Study Reports Rare Case of Idiopathic Intracranial Hypertension with Onset of Lupus in Teenage Girl

Study Reports Rare Case of Idiopathic Intracranial Hypertension with Onset of Lupus in Teenage Girl
lupus case study

Japanese researchers reported a rare case of idiopathic intracranial hypertension (IIH) accompanying the onset of systemic lupus erythematosus (SLE) in a patient. The study, “Bilateral Abducens Nerve Palsy due to Idiopathic Intracranial Hypertension as an Initial Manifestation of Systemic Lupus Erythematosus,” was published in Internal Medicine.

IIH is a syndrome characterized by elevated intracranial pressure and cerebrospinal fluid pressure, which induces chronic headaches, vomiting, and ophthalmologic problems. IIH mainly emerges in young and overweight women, but can also result from infection, medication, or medical conditions like vitamin deficiency, endocrinological disease, and autoimmune inflammatory diseases like SLE.

In the case, a 14-year-old girl was admitted to a hospital for elevated fever lasting several days. The patient underwent screening for possible viral infection, ophthalmological abnormalities, and other diseases.

Initially, the hypothesis of IIH was ruled out, because the patient was not receiving any corticosteroids, antibiotics, or supplements like vitamin A, all known to be risk factors for IIH. Furthermore, she did not complain of headaches or nausea, symptoms present in almost all IIH cases. She also was not obese, and did not have cranial neuropathy, motor or sensory neuron disorders, pathological reflexes, or evidence of active viral infection — all of which would raise the odds of IIH. Brain MRI scans were negative for ischemia, thrombosis or vasculitis.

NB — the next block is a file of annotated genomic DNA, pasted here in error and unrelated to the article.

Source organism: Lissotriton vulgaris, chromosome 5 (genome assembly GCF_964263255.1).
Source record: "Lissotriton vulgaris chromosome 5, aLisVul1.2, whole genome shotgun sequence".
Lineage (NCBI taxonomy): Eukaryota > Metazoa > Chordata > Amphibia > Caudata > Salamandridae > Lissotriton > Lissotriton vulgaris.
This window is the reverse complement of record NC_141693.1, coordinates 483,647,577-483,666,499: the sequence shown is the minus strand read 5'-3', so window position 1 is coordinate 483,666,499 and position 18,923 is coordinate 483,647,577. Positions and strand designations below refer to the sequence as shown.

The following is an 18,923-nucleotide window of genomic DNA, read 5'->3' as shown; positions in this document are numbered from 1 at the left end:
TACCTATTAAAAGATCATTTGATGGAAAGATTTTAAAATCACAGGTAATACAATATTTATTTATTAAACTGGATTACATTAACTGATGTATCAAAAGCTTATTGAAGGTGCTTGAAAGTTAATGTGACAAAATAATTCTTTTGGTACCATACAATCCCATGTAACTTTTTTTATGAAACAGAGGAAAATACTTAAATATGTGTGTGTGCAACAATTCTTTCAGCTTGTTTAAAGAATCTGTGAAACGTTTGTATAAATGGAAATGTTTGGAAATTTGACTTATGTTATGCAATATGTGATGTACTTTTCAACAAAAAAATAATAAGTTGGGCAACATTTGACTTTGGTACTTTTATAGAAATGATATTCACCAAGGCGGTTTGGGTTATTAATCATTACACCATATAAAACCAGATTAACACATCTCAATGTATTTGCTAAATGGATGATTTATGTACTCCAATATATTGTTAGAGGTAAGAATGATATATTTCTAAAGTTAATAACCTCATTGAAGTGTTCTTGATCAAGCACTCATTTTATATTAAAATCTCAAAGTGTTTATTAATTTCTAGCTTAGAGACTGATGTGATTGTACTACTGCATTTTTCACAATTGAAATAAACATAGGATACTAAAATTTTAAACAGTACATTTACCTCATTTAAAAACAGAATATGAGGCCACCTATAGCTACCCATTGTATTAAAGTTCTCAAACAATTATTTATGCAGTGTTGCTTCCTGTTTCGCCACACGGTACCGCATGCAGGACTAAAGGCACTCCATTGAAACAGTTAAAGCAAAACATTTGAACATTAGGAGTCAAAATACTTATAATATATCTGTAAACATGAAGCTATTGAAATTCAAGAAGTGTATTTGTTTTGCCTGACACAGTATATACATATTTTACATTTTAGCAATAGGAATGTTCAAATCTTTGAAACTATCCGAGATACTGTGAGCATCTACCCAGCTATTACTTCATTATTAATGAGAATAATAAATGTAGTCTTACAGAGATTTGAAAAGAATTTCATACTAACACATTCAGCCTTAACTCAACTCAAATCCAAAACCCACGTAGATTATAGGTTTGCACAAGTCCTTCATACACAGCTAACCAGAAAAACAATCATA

Cerebrospinal fluid (CSF) analysis, however, revealed extremely elevated opening pressure, indicating that the patient suffered from IIH, causing bilateral incomplete abducens nerve palsy with papilledema — or, optic disc swelling caused by increased intracranial pressure.

A definitive SLE diagnosis was performed according to the American College of Rheumatology (ACR) SLE classification criteria, and confirmed through the slightly increased levels of the inflammatory proteins and the anti-inflammatory antibodies found in her CSF. The patient was then successfully treated using intravenously and orally administrated corticosteroids.

“We experienced a case of SLE with bilateral abducens nerve palsies due to IIH. The presence of IIH in SLE patients is rare, but this potential occurrence should not be overlooked,” the researchers concluded. “Therefore, the present case had to be carefully distinguished from cranial nerve palsy in the differential diagnosis.”

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Malika Ammam received her MS degree from the University of Pierre et Marie CURIE in July 2002 and her PhD from the University of Paris Sud XI, France in September 2005. From 2006 to 2007, she worked as a research fellow at the University of Kansas in collaboration with Pinnacle Technology Inc. (USA). From 2007 to 2010, she was a research associate at KU Leuven, Belgium. From 2010 to 2012, she worked at the University of Ontario Institute of Technology in collaboration with Alcohol Countermeasure Systems Corporation, Canada. She held a prestigious Rosalind Franklin fellowship and resigned in 2015. Now, she is a freelancer.

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